New York Magazine:
Half of all YouTube videos have fewer than 500 views, but a tiny fraction of the 100 hours of video uploaded to YouTube every minute garner millions of hits, turning amateur filmmakers into stars or launching viral marketing campaigns. Recently, a video of a New York woman getting catcalled posted by the advocacy group Hollaback! became an internet sensation. A video of men trying to lure a drunk woman home went viral last week, before it was revealed to be a hoax. A few days ago, a clip of a man singing “Blackbird” to his dying son started making the rounds.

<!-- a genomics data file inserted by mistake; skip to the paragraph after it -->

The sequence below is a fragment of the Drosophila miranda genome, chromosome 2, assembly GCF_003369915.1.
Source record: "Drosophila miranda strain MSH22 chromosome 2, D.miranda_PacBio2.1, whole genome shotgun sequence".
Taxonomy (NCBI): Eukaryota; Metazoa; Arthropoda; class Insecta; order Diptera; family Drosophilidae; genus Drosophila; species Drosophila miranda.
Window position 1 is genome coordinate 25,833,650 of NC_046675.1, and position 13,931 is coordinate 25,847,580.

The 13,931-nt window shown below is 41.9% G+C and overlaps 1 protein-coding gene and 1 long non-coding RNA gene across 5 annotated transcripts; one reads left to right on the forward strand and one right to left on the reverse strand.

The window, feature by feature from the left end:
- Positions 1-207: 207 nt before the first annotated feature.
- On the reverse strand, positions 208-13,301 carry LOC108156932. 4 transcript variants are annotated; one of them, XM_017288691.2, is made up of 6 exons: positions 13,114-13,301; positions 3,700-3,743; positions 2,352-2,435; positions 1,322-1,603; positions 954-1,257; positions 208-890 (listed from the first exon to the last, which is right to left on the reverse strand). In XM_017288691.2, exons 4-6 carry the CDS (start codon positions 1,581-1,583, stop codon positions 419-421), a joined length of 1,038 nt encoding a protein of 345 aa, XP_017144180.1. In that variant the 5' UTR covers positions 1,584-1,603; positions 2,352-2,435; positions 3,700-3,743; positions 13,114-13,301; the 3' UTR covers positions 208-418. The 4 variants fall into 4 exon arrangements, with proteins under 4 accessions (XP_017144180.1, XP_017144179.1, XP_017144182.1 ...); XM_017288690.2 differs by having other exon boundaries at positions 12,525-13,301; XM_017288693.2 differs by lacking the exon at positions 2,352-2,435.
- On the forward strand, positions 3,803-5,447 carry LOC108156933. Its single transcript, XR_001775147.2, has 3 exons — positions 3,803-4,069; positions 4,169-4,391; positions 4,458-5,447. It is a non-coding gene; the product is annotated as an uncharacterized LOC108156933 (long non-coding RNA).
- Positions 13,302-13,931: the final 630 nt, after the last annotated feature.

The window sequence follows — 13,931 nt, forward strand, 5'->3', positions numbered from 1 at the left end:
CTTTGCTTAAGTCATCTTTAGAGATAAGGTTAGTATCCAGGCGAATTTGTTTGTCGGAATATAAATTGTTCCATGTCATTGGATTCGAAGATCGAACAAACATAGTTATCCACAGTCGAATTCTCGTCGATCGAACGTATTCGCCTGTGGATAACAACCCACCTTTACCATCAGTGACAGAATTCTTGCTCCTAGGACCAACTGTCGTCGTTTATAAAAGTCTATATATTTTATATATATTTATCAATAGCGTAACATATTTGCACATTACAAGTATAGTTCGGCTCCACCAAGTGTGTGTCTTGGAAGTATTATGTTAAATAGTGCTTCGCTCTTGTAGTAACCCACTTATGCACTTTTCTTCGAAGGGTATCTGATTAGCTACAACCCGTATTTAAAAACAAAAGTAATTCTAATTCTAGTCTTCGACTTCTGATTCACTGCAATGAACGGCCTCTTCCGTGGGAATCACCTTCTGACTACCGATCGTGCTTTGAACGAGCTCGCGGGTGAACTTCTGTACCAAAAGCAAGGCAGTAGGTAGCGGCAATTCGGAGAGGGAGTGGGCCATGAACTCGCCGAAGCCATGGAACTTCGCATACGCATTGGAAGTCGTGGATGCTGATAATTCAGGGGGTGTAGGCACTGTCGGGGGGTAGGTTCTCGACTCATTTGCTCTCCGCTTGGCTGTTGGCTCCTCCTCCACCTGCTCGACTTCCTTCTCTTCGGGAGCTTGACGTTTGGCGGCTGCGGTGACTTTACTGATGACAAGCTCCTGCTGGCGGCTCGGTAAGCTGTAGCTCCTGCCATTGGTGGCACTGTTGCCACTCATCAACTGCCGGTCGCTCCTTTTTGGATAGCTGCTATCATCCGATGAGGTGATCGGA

In a 2011 paper in Psychological Science, Berger argues the most important factor in transmission is physiological arousal: Emotions that increase arousal, like anxiety and amusement, will be more effective than low-arousal emotions like sadness and contentment. To test this, Berger devised an experiment in which he showed 93 students either a neutral film clip or a clip that had been proven to evoke a specific emotion — either a highly arousing one or a less arousing one. The students were then given an unemotional article and video and asked the likelihood, on a scale of 1 to 7, that they would share them. The ones who’d been primed to feel highly aroused were more likely to say they’d pass it along — regardless of whether the emotion they were feeling was positive or negative.
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